When capital abandons a place, the solution is that labor can become capital, if properly organized and with sufficient community support. And given that capital has abandoned a great deal of this country, the Cleveland Model is a solution for Anywhere, USA. We as a nation need not be held hostage by capital.

Workers need to march back to the shuttered factories where they used to work and decide they will resume building goods in those darkened plants. And that effort needs to be supported by the community and by local, state and federal government. The Obama Administration must lead the way by allocating economic stimulus money for the formation of worker-owned cooperatives. Imagine the impact of one billion dollars provided as seed money for workers' cooperatives. That’s a little more than one tenth of one percent of the total amount of money allocated for the stimulus. This would be money well spent. Not only would it get people back to work relatively quickly, but it would provide a conduit for long-term economic growth.

Lest I paint too rosy a picture, I should mention that I have heard a critique of the Cleveland Model that it is top-down and thus paternalistic. I believe that criticism is fair. I have not visited any of the Evergreen Cooperatives, so I cannot say this with utmost certainty, but it appears that the management and leadership structure is superimposed upon these cooperatives rather than grown organically from the membership. My sense is that the Cleveland Foundation et al. probably believe professional leadership is necessary, at least in the beginning, for these cooperatives to survive, that it was absolutely necessary for hired-gun technocrats to be brought in to run things.

While The Nation absolutely gushed about the effort it took to organize these cooperatives and how green these businesses are, there was not a word about what it’s actually like to work in any of these places.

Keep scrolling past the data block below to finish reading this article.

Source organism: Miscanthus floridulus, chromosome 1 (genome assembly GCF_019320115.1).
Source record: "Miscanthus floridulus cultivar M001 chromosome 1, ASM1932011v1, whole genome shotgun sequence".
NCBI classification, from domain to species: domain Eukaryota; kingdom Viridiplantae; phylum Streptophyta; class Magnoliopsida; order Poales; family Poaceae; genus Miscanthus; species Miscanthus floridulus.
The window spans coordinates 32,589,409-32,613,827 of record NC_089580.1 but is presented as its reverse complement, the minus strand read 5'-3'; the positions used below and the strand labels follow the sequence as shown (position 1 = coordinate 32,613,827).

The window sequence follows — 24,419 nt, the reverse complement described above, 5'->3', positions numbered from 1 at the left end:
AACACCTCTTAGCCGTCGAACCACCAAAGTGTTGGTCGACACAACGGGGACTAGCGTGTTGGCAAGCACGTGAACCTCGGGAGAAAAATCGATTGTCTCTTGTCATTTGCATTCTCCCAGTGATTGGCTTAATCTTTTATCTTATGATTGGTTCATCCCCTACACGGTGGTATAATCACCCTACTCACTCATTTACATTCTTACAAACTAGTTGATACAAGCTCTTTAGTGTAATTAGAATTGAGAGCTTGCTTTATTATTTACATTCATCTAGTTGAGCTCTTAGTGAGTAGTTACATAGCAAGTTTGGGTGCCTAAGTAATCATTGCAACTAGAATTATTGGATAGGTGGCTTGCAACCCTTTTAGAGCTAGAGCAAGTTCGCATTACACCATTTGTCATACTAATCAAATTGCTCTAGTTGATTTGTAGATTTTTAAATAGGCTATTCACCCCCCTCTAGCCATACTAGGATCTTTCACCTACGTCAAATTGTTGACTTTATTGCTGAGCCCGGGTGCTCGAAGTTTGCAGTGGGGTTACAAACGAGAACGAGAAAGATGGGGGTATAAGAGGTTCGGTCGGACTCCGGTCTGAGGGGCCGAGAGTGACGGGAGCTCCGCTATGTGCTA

Are these workplaces democratic? Is it a humane work environment? Are workers paid a living wage?

A workers' cooperative that does not have these things is not much of a cooperative. At Evergreen Cooperative Laundry, there is the hope that workers can accumulate upwards of $65,000 in retained equity within 10 years. This is an admirable goal, but is it realistic or is it pie-in-the-sky? And to achieve that goal, are workers paid a substandard wage? I don’t know.

For the Cleveland Model to succeed in a meaningful way, each workers' cooperative must have self-rule and self-determination. It is imperative that management provides training opportunities so the workers can learn how to run their own business because, when it’s all said and done, it’s their business, and no one will know how to run it better than them.

I do sincerely hope a form of the Cleveland Model can be implemented on a national scale. Capital has abdicated its responsibility to the citizens of this country. The Cleveland Model teaches us that together, we can live without capital by essentially generating it ourselves.

A tsunami of new cooperatives could create thousands upon thousands of new jobs and could get America back in the business of building good that the rest of the world wants to buy. But to make this a truly worthwhile endeavor, the cooperative movement has to be proactive in its efforts to train and organize those who might form these future cooperatives, so the future cooperative members can be best equipped to organize themselves.